Talkin’ Female Athletes on CNN

February 3, 2009

I found this video yesterday on when I was looking reaction on Joe Torre’s new book where he’s supposedly bashing the New York Yankee organization. Back to the video… it deals with the issue of knee injuries in young female athletes as well as highlighting the fact that females are much more likely to sustain these injuries than male athletes.

(Editor’s Note: Apparently I can’t embed video from CNN, so here’s the link: Little Girls, Big Injuries Its not too long; just about 2 minutes)

One really excellent point was made in this story. Sure the doctor spoke of the mechanism of injury (limited knee flexion + rotation/change of direction) which is something that needs to be known for prevention to be more than a shot in the dark, but what was really great was the point about sport specialization. She said it happens too soon.

It is great to hear this being proclaimed in the news!!

Not only is later specialization in sport better from an injury prevention point of view (due to exposure to a vast range of movement stimuli), but also it can reduce burnout from a sport (something I experienced). Also what many young athletes and parents aren’t aware of is that athletes who specialize early in their chosen sport are less likely to become top level athletes (professional). This is because many athletes who played more than one sport for much of their youth, developed abilities that they wouldn’t have developed and practiced if they only played their chosen sport. No sport encompasses all kinds of movements!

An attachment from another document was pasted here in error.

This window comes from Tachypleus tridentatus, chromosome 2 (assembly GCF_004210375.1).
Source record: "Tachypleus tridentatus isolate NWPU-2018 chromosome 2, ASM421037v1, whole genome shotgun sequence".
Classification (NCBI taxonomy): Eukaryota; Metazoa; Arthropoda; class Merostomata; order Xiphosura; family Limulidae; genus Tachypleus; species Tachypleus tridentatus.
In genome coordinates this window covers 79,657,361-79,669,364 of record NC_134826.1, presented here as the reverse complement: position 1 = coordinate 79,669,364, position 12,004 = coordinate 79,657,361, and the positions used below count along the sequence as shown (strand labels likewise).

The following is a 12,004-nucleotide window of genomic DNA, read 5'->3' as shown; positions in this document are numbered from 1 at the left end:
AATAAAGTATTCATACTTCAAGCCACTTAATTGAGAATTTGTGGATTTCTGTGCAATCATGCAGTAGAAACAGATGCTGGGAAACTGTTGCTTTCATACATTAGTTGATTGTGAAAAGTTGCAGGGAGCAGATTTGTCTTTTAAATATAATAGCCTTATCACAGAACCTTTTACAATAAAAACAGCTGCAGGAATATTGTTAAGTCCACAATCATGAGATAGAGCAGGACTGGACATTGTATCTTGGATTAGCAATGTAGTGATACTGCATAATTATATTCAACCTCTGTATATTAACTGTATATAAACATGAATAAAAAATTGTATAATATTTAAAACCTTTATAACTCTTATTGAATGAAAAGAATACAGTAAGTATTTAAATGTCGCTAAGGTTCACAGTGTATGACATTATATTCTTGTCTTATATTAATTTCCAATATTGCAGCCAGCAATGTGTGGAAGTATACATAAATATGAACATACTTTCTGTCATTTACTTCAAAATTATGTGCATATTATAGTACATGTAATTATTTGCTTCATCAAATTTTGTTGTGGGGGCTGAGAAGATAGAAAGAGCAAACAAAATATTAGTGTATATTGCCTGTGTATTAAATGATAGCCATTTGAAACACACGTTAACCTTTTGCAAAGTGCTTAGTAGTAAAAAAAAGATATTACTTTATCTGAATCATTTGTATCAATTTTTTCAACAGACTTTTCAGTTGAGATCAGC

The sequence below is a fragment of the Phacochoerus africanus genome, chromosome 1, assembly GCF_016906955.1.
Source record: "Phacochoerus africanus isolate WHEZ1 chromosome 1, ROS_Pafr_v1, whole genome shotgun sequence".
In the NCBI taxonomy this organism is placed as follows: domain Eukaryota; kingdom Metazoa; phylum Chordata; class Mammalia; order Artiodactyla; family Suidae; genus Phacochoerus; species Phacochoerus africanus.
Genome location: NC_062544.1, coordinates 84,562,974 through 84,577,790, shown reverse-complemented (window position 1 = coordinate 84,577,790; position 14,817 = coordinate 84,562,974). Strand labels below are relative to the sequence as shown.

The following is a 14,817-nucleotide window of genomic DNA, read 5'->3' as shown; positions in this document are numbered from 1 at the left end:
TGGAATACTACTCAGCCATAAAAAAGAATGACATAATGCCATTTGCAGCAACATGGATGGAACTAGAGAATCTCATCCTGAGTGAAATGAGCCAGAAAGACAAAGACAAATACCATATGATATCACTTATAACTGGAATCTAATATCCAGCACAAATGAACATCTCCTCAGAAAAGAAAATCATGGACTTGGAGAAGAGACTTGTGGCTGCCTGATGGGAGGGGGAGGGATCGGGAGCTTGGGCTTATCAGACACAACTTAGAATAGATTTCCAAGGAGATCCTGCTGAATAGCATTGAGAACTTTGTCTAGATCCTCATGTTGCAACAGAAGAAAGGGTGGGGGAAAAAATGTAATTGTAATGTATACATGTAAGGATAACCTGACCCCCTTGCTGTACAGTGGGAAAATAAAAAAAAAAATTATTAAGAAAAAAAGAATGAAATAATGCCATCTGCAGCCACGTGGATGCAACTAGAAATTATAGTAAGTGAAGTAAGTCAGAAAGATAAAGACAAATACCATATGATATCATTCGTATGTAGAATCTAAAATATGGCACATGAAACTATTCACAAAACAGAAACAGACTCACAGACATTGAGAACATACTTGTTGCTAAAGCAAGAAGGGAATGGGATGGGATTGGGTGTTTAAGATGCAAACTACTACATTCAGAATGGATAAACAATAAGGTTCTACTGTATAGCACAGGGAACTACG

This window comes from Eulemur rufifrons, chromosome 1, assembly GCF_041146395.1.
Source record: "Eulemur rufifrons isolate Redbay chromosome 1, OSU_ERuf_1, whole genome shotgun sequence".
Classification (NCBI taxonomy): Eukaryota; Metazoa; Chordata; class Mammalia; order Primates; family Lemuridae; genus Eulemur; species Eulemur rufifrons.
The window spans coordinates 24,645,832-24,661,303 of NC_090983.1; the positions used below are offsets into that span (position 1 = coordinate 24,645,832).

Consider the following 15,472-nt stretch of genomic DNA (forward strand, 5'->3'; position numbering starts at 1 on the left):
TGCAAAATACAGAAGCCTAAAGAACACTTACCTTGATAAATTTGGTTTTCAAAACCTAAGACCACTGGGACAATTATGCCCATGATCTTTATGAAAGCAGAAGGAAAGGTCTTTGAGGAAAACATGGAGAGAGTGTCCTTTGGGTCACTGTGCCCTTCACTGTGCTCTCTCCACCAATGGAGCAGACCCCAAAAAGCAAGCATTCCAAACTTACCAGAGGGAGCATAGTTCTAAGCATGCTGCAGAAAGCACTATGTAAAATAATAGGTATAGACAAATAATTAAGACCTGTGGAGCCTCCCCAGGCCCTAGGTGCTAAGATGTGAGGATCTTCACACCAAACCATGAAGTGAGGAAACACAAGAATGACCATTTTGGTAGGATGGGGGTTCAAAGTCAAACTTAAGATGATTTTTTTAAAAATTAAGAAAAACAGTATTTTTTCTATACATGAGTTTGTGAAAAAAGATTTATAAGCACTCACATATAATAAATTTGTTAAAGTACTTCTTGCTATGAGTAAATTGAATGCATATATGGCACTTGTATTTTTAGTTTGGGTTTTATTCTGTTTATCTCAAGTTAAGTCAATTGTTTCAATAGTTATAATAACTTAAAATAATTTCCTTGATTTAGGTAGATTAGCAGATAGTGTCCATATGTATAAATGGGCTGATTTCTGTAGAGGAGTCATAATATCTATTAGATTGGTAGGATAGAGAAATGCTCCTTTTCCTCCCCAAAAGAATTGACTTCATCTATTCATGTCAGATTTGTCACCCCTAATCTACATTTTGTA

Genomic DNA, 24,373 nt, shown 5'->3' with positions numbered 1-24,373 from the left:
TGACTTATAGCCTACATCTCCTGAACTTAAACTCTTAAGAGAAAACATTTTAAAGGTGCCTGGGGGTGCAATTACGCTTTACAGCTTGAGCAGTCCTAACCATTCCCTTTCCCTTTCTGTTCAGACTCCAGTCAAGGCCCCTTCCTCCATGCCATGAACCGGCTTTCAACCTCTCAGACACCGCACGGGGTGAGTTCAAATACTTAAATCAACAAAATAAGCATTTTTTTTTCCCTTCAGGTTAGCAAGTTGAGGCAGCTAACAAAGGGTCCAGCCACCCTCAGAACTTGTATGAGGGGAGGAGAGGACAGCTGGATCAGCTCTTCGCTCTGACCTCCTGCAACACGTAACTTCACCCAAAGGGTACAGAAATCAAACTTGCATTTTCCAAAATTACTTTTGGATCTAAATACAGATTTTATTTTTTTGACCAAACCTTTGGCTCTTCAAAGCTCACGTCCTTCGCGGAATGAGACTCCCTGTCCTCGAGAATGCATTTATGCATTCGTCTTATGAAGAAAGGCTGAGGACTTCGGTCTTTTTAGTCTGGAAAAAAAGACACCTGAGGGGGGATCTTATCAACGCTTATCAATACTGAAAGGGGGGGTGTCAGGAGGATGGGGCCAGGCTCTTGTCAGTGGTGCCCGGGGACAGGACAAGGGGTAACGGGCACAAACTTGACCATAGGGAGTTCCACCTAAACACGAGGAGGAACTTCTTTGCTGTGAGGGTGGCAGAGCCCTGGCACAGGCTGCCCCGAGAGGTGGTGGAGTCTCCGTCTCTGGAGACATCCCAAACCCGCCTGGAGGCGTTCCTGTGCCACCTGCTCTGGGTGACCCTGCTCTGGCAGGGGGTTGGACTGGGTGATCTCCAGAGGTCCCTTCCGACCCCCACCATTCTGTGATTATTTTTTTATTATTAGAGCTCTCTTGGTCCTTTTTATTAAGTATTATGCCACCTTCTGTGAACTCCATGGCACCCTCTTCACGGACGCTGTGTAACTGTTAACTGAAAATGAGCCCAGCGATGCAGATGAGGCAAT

It was great to see something like this get some mainstream media attention!



3 Responses to “Talkin’ Female Athletes on CNN”

  1. ladlam Says:

    Chris, I’m not really sure what you mean by early-specialization. Do you mean young athletes focusing on a single sport too early? Or by athletes training their single sport too often, forsaking all other forms of training?
    Also, I’d be inclined to say there are a few disciplines of martial arts that encompass most types of movement!

  2. Chris Brown Says:

    You’re correct with the first one: early specialization is young athletes focusing on a sport early. (I forgot to mention that there are exceptions like gymnastics)

    I think I may have worded that last sentence poorly. What I meant to say was that one sport cannot provide all the athletic stimuli possible to the body. Since we’re talking about injury prevention here, would there be skills that a soccer player could pick up from participating in martial arts that would transfer to better movement on the soccer field?

    My stance is that yes this can happen since martial arts provides unique skills which the athlete can use to become a better soccer player, and possibly vice versa. (obviously skill transference between sports isn’t always even-steven)

    I hope this clarifies things, I will probably have to change the wording there since that sentence misrepresents what I wanted to say.

  3. ladlam Says:

    Thanks Chris that does clear things up! I couldn’t agree more.

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